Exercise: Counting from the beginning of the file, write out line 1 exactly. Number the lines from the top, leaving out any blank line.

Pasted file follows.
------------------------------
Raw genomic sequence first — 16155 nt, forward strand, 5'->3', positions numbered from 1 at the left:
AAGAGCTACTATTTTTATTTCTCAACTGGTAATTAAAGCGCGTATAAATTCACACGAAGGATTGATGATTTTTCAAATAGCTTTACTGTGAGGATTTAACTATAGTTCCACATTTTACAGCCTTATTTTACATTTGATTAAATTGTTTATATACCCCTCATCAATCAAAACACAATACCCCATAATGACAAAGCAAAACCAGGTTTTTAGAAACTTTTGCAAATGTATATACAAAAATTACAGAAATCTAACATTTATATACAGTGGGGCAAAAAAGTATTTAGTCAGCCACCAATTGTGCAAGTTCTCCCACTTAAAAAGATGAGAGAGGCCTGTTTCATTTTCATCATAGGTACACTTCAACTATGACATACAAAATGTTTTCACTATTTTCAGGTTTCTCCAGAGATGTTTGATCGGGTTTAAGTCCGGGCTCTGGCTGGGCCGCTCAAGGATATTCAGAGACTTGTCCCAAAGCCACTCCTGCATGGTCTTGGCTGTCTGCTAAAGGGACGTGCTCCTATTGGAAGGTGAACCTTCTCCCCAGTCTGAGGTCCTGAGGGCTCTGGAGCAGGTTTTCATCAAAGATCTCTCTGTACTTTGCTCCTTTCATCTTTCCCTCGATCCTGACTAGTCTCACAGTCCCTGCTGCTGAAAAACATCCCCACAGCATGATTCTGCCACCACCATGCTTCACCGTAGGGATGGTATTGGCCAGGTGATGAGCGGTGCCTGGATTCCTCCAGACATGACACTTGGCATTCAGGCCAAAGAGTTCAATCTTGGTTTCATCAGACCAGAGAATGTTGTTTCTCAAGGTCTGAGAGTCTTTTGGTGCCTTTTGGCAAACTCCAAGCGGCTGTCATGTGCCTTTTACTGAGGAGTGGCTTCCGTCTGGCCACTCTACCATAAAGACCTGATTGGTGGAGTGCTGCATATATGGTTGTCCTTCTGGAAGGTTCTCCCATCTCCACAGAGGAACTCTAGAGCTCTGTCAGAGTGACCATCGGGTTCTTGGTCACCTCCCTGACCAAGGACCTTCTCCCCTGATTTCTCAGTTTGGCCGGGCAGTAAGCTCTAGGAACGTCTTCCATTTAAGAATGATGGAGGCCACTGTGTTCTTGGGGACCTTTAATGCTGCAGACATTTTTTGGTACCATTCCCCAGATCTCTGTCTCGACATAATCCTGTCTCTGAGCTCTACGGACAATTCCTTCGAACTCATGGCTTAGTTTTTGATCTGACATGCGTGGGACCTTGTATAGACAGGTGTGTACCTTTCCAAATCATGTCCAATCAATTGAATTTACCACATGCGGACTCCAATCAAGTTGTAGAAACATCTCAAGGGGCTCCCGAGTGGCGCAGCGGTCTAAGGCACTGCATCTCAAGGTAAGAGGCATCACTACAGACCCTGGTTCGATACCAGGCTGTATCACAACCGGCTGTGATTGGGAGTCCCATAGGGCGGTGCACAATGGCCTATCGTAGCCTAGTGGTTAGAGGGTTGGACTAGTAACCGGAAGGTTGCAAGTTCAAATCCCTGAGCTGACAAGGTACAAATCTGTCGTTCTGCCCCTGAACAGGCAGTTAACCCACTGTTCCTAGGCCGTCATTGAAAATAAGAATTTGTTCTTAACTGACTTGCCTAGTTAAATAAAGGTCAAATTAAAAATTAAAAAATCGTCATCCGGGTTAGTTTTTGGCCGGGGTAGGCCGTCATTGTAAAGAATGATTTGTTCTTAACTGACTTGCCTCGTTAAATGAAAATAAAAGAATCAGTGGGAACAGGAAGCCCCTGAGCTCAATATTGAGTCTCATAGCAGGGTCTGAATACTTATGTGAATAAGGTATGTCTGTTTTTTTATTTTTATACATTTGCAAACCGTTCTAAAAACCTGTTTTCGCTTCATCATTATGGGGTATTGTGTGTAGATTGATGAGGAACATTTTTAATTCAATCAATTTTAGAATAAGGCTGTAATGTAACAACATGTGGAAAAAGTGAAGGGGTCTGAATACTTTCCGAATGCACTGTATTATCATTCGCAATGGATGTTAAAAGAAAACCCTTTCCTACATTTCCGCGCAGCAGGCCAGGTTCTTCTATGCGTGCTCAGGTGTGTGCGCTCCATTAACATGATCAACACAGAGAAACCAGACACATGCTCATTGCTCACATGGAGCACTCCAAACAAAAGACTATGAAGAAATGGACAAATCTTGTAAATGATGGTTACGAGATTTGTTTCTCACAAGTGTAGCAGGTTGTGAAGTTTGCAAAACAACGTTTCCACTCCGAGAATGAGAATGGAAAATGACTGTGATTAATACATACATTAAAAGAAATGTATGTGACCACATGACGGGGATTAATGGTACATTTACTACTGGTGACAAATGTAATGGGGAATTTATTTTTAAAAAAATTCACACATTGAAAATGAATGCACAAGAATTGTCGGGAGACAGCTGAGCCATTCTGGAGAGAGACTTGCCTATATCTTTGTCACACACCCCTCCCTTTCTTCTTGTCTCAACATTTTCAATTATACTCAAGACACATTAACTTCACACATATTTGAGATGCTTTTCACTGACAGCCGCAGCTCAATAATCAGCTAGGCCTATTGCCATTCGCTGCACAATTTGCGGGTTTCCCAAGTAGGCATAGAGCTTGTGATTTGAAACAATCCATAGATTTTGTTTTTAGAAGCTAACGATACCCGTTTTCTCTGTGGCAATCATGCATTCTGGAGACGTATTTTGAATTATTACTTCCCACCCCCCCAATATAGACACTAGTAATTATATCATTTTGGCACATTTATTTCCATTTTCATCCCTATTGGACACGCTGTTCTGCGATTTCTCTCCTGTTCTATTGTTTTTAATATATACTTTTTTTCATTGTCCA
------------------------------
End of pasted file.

Raw genomic sequence first — 16155 nt, forward strand, 5'->3', positions numbered from 1 at the left: